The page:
We’ve been excited to see our listenership going up a lot this last year, and now we want to learn more about you and what you think about our podcast. We’ve created a listener survey that will be open for the next few months. If you want to help us out by telling us a little bit about yourself, you can access the survey at We’ll also have a link to the survey on our website. If you take the survey, you’ll have the option to enter to win a set of our three JoyPowered® books, “JoyPowered®,” “The JoyPowered® Family,” and “The JoyPowered® Team.” We hope you’ll take a little time to help us make the podcast at the best it can be, and we look forward to hearing your thoughts. Again, you can take the survey at Thank you so much for listening to our show.

JoDee 4:54
I have the pleasure today of introducing Dr. Sally Perkins. Sally is a professional storyteller who both performs stories and trains and consults with professionals who need to tell more compelling stories about their businesses or organizations. Clients range from business owners presenting stories to clients, to nonprofits telling stories for fundraising, to tour guides telling stories for more compelling tours. Sally is currently touring the country with her one woman story performance called “Digging in Their Heels.” It’s an energized, eye-opening story of women’s battle for the vote. She has a PhD from the University of Kansas and teaches at Butler University.

Susan 5:45
So Sally, why is storytelling so important?

Sally 5:49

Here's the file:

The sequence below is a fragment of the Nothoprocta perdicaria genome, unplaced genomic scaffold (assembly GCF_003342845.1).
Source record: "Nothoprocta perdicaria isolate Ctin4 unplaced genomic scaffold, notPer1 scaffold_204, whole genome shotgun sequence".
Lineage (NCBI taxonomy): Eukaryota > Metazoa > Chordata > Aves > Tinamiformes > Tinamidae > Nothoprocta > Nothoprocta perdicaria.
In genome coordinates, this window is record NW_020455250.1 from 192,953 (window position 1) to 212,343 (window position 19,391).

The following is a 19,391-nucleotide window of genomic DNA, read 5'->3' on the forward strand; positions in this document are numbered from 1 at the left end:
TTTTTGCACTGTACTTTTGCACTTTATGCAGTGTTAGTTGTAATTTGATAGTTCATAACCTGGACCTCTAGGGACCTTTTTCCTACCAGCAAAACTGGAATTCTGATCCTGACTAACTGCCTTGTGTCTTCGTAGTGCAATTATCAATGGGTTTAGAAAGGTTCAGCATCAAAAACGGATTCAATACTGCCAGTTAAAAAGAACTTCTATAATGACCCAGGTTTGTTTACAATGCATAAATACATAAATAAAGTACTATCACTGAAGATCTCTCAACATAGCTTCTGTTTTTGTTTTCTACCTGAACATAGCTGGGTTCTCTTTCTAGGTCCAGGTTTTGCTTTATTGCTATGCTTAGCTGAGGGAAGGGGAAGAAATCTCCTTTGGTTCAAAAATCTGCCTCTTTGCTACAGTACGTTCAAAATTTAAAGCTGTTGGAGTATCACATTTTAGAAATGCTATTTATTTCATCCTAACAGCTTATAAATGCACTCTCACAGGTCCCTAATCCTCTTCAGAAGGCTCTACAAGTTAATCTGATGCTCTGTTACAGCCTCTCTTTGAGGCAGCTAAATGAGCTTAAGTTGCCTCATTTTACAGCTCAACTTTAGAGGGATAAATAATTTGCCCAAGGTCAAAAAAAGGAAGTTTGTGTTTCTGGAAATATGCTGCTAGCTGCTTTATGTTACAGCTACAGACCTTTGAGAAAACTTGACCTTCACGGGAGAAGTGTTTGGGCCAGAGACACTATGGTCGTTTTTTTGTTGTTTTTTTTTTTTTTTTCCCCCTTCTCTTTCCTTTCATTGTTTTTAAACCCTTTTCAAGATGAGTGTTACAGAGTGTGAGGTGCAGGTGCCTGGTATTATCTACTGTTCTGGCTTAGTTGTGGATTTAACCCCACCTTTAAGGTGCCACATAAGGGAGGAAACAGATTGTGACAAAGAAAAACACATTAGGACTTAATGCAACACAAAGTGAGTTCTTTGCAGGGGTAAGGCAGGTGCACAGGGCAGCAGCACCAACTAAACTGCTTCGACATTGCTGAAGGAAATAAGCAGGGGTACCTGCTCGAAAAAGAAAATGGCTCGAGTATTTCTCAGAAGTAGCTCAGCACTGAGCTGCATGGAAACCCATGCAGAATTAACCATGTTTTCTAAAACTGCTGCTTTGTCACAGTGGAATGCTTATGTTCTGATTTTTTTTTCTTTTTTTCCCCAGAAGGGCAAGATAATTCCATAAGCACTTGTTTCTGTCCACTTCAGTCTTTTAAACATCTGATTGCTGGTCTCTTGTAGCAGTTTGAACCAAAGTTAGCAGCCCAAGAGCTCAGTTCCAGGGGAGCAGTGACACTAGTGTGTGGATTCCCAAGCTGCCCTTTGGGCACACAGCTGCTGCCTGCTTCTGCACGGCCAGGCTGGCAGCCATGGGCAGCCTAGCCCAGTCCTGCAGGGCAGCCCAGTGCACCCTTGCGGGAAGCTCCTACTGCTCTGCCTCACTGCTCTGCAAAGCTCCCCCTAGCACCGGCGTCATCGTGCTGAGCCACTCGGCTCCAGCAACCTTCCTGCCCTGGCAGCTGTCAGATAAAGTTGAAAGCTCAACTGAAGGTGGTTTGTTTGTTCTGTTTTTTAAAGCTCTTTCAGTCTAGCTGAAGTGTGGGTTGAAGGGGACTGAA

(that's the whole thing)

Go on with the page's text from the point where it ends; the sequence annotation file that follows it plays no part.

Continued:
Whenever we talk to people, we are always activating one of two parts of their mind at any given time. So either we are activating what Granville Toogood calls the conscious mind, which is the part of us that processes information, so when you’re teaching a class and you say, “oh, here are the, here are the seven components of being JoyPowered®, right, and you’re you’re getting a list, then you’re activating the conscious mind, and that’s absolutely essential and absolutely critical, but it misses a whole component of our brain. So if we’re not activating the conscious mind, we are activating the primal mind, which is the more reptilian part of the human brain, and that’s the part of us that is motivated to take action. That’s the part of us that we, more often than not, make decisions from, is the reptilian part of the brain. Yeah, because while we while we need information in the conscious mind to make rational decisions, and we’ll use that as a guide, ultimately what the research shows is that when it comes down to it, our decisions come out of someplace else, a more emotional component, a more, something that’s more deep, something that’s more guttural, and that’s the primal mind. So, a couple of things that we know is that, that the primal mind is activated primarily by stories. I real, I knew I was going to get there eventually. Right? So stories do that because stories tap into details, concrete imagery that’s part of stories, people who are part of stories, action that’s part of stories, that’s all connected to that primal mind, and that’s what gets activated when we tell stories. So if we want to motivate people to action, if we want to have them remember what it is we teach them, if we want them to be inspired, we have to tap into the primal mind. Conscious mind is important. It gives people all the information they need. But if they want to be motivated, if they want to be moved, and if they want to remember what it is that we have said to them, their primal mind has to be activated, and we have the stories to do that.